Bob ‘The Guitar Man’ Taylor

For the last decade I’ve been associated with C.F.Martin & Co., having the series of custom signature guitars that were described in my last blog post.

However, there was a period in the 1990’s when I was actively performing and recording with instruments from San Diego-based Taylor Guitars. I first visited their old factory in Santee in October of 1990 and ordered the small-bodied 812 Sitka/Indian concert cutaway guitar pictured here

At that time, they were making about 10 guitars a day. I was able to choose my own custom serial number. The side-located fingerboard position markers were, for a few years after, described as ‘Juber Dots’. The headstock sports a very cool inlay (by Larry Breedlove) based on the bird tattoo that my wife Hope has on her ankle.

This ‘Bird’ Taylor the lead guitar on this Al Stewart track that I produced and recorded in 1994:

Later, I ordered a Sitka/mahogany jumbo 12 string acoustic to use on recording sessions for a new TV show. ‘Home Improvement’ ran for 8 years and that Taylor 12 string became a signature voice in the musical stings and transitions of the show, featuring comedian Tim Allen as Tim ‘The Tool Man’ Taylor.

The guitar pictured on the cover of my ‘LJ’ album was a cedar top/mahogany body 20th Anniversary model that was customized with a cutaway and became a precursor to their ever-popular 514C model. Notwithstanding that photo, the album itself was mostly recorded with the ‘Bird’ guitar and introduced my playing to a global audience.

As well as performing, recording my own albums and being a studio guitarist, I was an active clinician for Taylor during that period.

On my regular trips to San Diego, I made regular visits to the factory in El Cajon and witnessed their rapid expansion, thanks to Bob Taylor’s re-imagining of the art and science of guitar manufacturing.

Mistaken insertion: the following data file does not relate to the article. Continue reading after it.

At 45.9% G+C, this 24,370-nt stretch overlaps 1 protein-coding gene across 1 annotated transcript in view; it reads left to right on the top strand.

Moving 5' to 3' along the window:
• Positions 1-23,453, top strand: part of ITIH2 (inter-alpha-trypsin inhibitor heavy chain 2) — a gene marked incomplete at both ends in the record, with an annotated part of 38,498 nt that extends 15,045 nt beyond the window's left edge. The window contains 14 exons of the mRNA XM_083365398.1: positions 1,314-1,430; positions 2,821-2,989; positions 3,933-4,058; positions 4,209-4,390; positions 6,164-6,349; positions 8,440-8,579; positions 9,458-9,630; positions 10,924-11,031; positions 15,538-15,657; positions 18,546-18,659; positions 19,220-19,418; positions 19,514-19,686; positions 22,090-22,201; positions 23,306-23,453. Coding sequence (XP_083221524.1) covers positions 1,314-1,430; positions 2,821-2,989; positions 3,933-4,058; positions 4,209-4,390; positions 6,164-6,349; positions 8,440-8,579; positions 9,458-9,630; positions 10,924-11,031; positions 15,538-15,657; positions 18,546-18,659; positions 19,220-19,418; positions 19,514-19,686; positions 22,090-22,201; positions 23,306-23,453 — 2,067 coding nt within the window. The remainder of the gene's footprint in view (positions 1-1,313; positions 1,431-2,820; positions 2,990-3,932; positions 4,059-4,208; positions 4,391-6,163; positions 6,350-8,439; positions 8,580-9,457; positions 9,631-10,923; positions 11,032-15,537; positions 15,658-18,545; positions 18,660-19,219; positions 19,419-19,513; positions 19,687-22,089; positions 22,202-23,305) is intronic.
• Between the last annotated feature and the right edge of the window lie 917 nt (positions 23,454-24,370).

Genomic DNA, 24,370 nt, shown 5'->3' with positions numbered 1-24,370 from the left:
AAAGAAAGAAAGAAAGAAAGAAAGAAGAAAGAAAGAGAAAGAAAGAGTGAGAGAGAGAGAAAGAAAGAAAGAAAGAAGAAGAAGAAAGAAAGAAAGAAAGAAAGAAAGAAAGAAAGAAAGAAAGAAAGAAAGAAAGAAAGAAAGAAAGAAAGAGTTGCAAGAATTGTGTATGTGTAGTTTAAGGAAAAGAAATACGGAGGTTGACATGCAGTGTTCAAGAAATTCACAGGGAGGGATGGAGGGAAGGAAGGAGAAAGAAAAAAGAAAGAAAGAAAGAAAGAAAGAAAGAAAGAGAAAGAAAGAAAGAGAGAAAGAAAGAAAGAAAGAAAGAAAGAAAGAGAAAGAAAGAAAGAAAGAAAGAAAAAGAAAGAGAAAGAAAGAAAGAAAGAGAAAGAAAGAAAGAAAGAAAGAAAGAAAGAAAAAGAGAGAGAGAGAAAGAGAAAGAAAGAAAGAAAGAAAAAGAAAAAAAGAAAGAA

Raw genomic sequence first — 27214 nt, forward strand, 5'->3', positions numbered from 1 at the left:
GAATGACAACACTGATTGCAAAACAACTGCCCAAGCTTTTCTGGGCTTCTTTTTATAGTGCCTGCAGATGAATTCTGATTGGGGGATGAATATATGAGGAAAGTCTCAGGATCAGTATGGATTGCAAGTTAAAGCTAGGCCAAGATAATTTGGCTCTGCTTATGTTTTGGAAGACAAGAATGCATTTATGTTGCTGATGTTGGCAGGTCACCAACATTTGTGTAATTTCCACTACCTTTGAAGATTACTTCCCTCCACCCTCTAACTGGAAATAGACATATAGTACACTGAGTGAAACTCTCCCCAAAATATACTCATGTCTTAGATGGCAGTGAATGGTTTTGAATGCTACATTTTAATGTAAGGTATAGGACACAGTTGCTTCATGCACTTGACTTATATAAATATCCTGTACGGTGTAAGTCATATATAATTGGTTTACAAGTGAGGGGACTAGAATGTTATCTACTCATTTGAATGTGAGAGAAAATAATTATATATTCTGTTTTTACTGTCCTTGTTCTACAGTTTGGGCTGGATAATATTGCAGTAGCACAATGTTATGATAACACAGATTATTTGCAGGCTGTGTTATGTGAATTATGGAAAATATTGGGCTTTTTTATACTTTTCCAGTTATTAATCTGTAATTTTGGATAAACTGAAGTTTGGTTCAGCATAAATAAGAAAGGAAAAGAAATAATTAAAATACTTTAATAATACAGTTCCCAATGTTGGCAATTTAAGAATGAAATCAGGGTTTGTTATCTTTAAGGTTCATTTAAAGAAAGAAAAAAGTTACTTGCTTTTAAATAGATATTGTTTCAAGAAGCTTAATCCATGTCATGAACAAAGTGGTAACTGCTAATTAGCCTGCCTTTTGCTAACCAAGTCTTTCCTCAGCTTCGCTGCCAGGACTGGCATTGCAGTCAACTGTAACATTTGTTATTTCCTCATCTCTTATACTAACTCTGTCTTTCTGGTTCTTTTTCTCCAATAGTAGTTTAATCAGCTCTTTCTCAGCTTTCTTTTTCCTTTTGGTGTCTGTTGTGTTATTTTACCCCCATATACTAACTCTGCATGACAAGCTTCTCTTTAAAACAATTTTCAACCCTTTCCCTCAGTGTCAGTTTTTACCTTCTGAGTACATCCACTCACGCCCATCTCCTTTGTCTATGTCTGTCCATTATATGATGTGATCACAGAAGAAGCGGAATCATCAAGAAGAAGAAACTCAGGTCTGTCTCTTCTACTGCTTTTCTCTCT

On March 18th, I’ll make my annual appearance  at Anthology in San Diego, which as well as being one of my favorite venues, has an interesting connection to Taylor. The menus sport covers made from guitar tone woods and the club features a display of the company’s instruments.

It’s impossible to consider the modern acoustic guitar without recognizing the influence of Bob ‘The Guitar Man’ Taylor. He continues to do remarkable work and his efforts toward sustainable wood resources are having an impact on the world of guitar manufacturing.



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  1. #1 by Jirud on March 6, 2012 - 10:49 am

    This post is a great read for people interesting in blog etiquette; I came across your post while reading Taylor on Facebook’s update.

    I will definitely visit here to get some great tips and lessons.

    Thanks for an informative and useful post!

  2. #2 by tunesmith9 on March 6, 2012 - 3:39 pm

    I have always been impressed with Taylor Guitars far better than other brands for the simple reason that the sound is much more crispier and soothing to the ears. It gives me pleasure playing my own songs as well as great guitar tunes. The feeling I get while playing it is indescribable. Workmanship and materials leave nothing to be desired. I own a Big Baby and it is one of the best travelling guitar I ever owned…I will one day own a top of the line series and will never regret it regardless of price. Thanks Bob for making guitar players enjoy their craft.

  3. #3 by laurencejuber on March 6, 2012 - 3:54 pm

    You’ll notice that my long-time guitar of choice is a Martin. Much like the electric guitar world where a Fender and a Gibson are often seen in the hands of the same player, the same can be true for acoustics. All my guitars are ‘tools of the trade’ and serve different purposes.

    I found that the specifications of my Martin guitars are exactly right for my particular style of playing. That was why I made the transition (via Collings, subject of a later blog) from Taylor for my principle instruments.

    As you can see from the blog post, I certainly share enthusiasm for Bob’s innovative approach.


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